Uterine cancer, also known as endometrial cancer, is a form of cancer that begins in the uterus. It is considered the most common form of cancer involving the female reproductive organs, and doctors estimate that in 2018, more than 63,000 new cases of uterine cancer will be diagnosed. Because of these statistics, it is vital for every woman to get to know some of the facts about uterine cancer as well as the treatments available for the disease. Then you can better deal with the situation if you are ever diagnosed with uterine cancer.
Signs of Uterine Cancer
One of the problems with uterine cancer is that it can be tricky to diagnose. Oftentimes, the signs and symptoms of this form of cancer mimic other reproductive health issues. For example, bleeding in between periods is one sign of uterine cancer. Heavy bleeding during menstrual periods can also be a sign. However, these symptoms can also be a sign of endometriosis, polycystic ovarian syndrome, and other more common reproductive issues.
Other signs and symptoms of uterine cancer include pain during sexual intercourse, unusual vaginal discharge, a swollen uterus (which usually is only found when an annual exam is performed), pain when urinating, generalized pelvic pain, and weight loss. Most doctors will exhaust the more likely reproductive health conditions before screening for cancer, which can delay a uterine cancer diagnosis and treatment.
How Uterine Cancer Is Diagnosed
When a doctor suspects that you are suffering from uterine cancer, they will need to run a series of tests to determine whether this is the case. Blood tests can help to detect cancer cells in the body, for example. But to find out whether you have cancer in the uterus specifically, you will need to have tests like ultrasounds, MRIs, and even x-rays to look for signs of growths or tumors.
These scans in combination with blood work and uterine cultures (tests on tissue from the lining of your uterus) can verify a diagnosis of uterine cancer.
How Uterine Cancer Is Treated
The ways in which uterine cancer is treated will depend on whether the cancer has spread to other organs or areas of the body. When the cancer is limited to the uterus or only has spread to the other reproductive organs like the fallopian tubes and the ovaries, the main treatment is surgery.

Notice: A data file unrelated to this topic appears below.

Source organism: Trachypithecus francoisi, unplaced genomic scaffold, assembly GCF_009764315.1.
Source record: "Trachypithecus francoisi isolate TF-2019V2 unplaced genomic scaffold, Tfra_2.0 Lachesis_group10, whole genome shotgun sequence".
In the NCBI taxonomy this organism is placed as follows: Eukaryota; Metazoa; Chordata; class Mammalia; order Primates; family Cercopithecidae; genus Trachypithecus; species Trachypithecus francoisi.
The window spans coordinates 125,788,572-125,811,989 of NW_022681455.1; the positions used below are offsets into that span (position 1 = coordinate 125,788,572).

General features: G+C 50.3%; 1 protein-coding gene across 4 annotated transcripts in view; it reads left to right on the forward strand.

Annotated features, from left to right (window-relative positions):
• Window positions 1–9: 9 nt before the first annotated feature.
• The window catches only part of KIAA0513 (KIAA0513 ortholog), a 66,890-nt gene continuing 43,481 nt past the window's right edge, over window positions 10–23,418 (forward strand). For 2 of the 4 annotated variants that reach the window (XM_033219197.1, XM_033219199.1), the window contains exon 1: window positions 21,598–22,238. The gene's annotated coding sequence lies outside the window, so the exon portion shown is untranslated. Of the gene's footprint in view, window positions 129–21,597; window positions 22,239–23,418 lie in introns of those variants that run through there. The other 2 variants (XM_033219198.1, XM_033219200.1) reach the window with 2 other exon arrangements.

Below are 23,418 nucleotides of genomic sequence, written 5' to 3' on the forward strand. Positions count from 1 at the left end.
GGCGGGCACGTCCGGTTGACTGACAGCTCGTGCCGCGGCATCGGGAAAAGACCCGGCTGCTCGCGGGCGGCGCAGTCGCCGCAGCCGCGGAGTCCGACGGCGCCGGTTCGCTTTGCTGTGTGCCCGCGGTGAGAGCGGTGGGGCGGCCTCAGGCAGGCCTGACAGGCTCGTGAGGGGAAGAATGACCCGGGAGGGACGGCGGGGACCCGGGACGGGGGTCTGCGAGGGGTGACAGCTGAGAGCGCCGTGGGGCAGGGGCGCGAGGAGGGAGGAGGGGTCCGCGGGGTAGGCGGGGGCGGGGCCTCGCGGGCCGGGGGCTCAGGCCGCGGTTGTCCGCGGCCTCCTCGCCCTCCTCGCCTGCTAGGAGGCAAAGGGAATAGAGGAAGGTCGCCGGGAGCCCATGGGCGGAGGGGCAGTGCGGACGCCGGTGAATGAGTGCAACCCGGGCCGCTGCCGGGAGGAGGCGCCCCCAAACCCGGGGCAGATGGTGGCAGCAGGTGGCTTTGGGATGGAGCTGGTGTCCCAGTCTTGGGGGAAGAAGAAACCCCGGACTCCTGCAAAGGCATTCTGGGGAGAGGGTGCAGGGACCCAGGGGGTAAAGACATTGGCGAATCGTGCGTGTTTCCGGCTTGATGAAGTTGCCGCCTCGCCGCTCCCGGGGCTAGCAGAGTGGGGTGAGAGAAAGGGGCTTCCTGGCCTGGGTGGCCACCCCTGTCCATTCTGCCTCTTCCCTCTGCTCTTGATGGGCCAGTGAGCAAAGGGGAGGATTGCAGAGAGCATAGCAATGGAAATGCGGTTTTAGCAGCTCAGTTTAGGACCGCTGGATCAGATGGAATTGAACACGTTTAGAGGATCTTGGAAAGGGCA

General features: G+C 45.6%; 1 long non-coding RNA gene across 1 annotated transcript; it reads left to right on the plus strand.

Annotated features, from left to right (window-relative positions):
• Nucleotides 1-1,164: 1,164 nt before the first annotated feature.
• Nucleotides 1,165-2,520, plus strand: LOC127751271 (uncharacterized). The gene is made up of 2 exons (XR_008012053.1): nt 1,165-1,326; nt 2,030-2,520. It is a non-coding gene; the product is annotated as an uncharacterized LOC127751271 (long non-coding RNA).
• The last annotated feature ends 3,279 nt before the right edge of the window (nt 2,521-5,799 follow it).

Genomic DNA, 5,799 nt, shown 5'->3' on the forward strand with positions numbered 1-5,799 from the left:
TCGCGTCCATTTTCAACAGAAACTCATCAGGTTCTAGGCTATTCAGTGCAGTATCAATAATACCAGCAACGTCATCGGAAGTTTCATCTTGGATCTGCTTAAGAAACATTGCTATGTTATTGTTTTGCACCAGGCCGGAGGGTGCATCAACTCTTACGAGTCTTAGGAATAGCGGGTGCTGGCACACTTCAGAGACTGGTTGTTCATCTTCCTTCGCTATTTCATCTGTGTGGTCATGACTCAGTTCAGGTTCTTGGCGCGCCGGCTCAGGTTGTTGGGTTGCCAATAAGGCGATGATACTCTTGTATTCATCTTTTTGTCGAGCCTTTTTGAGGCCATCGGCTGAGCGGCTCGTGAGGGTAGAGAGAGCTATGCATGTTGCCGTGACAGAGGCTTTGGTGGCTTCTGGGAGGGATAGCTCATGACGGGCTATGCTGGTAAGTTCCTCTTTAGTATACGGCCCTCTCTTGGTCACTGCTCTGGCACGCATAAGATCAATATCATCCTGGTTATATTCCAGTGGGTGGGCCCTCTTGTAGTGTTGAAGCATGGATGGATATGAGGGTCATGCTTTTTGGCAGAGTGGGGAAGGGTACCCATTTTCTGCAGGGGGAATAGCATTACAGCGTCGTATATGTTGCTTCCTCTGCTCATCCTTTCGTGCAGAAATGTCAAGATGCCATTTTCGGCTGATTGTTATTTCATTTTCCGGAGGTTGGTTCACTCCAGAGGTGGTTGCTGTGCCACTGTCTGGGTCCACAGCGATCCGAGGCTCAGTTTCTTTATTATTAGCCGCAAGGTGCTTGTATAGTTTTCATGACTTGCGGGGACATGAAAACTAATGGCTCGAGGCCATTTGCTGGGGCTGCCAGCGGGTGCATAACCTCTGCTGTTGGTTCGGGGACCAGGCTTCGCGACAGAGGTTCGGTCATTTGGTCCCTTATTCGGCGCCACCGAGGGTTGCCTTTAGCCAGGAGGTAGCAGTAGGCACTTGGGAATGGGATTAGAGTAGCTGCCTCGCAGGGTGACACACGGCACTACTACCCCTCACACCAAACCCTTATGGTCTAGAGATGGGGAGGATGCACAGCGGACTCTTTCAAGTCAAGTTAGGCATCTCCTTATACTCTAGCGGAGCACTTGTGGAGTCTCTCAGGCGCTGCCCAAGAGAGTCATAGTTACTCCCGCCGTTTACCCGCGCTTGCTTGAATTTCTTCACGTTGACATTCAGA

Surgery to remove the uterus, known as a hysterectomy, can be performed alone, or a combination of a hysterectomy, oophorectomy (ovary removal), and salpingectomy (fallopian tube removal) can be performed at the same time. Removing these affected reproductive organs can sometimes be enough to completely rid the body of cancer.
However, oftentimes doctors like to err on the side of caution. This means that other treatments will usually be recommended as well. Radiation therapy is one such option. The radiation targets the remaining tissues in the pelvic area to rid the body of any cancer cells that may have been missed in surgery.
Chemotherapy is also a treatment option for uterine cancer, particularly when the cancer has spread beyond the uterus. Both intravenous (infusion) chemotherapy and oral chemotherapy options are available for uterine cancer. Additionally, trying to adjust the hormone levels in the body through treatments and medications can help slow the spread and growth of uterine cancer cells.
Knowing this information about uterine cancer, you can be sure to schedule an appointment with your doctor as soon as you notice any signs or symptoms and have MRIs and other tests run as soon as possible to determine whether or not you have uterine cancer.